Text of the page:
26 Advantages of Silicone-Insulated Leads zInert zBiocompatible zBiostable zRepairable with medical adhesive zHistorically very reliable

27 Advantages of Polyurethane-Insulated Leads zBiocompatible zHigh tear strength zLow friction coefficient zSmaller lead diameter

28 A Brief History of Pacemakers

29 Single-Chamber and Dual-Chamber Pacing Systems

30 Single-Chamber System zThe pacing lead is implanted in the atrium or ventricle, depending on the chamber to be paced and sensed

31 Paced Rhythm Recognition AAI / 60

32 Paced Rhythm Recognition VVI / 60

33 DisadvantagesAdvantages Advantages and Disadvantages of Single-Chamber Pacing Systems zImplantation of a single lead zSingle ventricular lead does not provide AV synchrony zSingle atrial lead does not provide ventricular backup if A-to-V conduction is lost

34 zOne lead implanted in the atrium zOne lead implanted in the ventricle Dual-Chamber Systems Have Two Leads:

35 Paced Rhythm Recognition DDD / 60 / 120

36 Paced Rhythm Recognition DDD / 60 / 120

37 Paced Rhythm Recognition DDD / 60 / 120

38 Paced Rhythm Recognition DDD / 60 / 120

39 zStimulate cardiac depolarization zSense intrinsic cardiac function zRespond to increased metabolic demand by providing rate responsive pacing zProvide diagnostic information stored by the pacemaker Most Pacemakers Perform Four Functions:

40 General Medtronic Pacemaker Disclaimer INDICATIONS Medtronic pacemakers are indicated for rate adaptive pacing in patients who may benefit from increased pacing rates concurrent with increases in activity (Thera, Thera-i, Prodigy, Preva and Medtronic.Kappa 700 Series) or increases in activity and/or minute ventilation (Medtronic.Kappa 400 Series). Medtronic pacemakers are also indicated for dual chamber and atrial tracking modes in patients who may benefit from maintenance of AV synchrony. Dual chamber modes are specifically indicated for treatment of conduction disorders that require restoration of both rate and AV synchrony, which include various degrees of AV block to maintain the atrial contribution to cardiac output and VVI intolerance (e.g., pacemaker syndrome) in the presence of persistent sinus rhythm Programmer The Medtronic 9790 Programmers are portable, microprocessor based instruments used to program Medtronic implantable devices The Model 9462 Remote Assistant™ is intended for use in combination with a Medtronic implantable pacemaker with Remote Assistant diagnostic capabilities. CONTRAINDICATIONS Medtronic pacemakers are contraindicated for the following applications:  Dual chamber atrial pacing in patients with chronic refractory atrial tachyarrhythmias.  Asynchronous pacing in the presence (or likelihood) of competitive paced and intrinsic rhythms.  Unipolar pacing for patients with an implanted cardioverter-defibrillator because it may cause unwanted delivery or inhibition of ICD therapy.  Medtronic.Kappa 400 Series pacemakers are contraindicated for use with epicardial leads and with abdominal implantation. WARNINGS/PRECAUTIONS Pacemaker patients should avoid sources of magnetic resonance imaging, diathermy, high sources of radiation, electrosurgical cautery, external defibrillation, lithotripsy, and radiofrequency ablation to avoid electrical reset of the device, inappropriate sensing and/or therapy Operation of the Model 9462 Remote Assistant™ Cardiac Monitor near sources of electromagnetic interference, such as cellular phones, computer monitors, etc. may adversely affect the performance of this device. See the appropriate technical manual for detailed information regarding indications, contraindications, warnings, and precautions. Caution: Federal law (U.S.A.) restricts this device to sale by or on the order of a physician.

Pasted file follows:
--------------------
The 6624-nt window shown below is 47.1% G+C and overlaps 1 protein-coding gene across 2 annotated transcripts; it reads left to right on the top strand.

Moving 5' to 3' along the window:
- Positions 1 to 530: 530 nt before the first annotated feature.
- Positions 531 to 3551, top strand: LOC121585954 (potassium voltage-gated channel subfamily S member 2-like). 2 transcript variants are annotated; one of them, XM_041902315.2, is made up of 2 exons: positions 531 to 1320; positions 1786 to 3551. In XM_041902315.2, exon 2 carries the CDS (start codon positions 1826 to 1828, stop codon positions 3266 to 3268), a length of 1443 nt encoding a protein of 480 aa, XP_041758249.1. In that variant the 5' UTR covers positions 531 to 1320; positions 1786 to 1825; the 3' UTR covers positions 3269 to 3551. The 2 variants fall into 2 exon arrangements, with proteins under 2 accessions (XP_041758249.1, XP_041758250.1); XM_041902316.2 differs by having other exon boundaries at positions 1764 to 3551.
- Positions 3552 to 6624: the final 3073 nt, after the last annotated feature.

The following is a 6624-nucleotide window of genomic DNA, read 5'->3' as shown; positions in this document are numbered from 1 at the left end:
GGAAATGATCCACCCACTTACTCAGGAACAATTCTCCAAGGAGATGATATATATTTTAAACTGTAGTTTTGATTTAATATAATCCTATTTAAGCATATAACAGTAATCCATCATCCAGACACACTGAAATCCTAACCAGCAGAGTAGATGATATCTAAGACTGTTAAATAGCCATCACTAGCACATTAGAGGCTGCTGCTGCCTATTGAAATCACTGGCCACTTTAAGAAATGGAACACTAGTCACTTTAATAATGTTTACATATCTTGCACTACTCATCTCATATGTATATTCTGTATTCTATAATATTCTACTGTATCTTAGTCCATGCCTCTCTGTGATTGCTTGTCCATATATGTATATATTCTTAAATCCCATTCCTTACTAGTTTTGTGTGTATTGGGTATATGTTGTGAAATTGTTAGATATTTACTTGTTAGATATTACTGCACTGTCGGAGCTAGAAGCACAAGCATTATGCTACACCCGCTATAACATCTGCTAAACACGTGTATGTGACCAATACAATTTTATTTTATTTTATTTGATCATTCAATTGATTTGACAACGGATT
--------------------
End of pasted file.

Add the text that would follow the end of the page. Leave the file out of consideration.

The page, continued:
41 Medtronic Leads For Indications, Contraindications, Warnings, and Precautions for Medtronic Leads, please refer to the appropriate Leads Technical Manual or call your local Medtronic Representative. Caution: Federal law restricts this device to sale by or on the order of a Physician. Note: This presentation is provided for general educational purposes only and should not be considered the exclusive source for this type of information. At all times, it is the professional responsibility of the practitioner to exercise independent clinical judgment in a particular situation.

42 Continued in Basic Pacing Concepts Parts II and III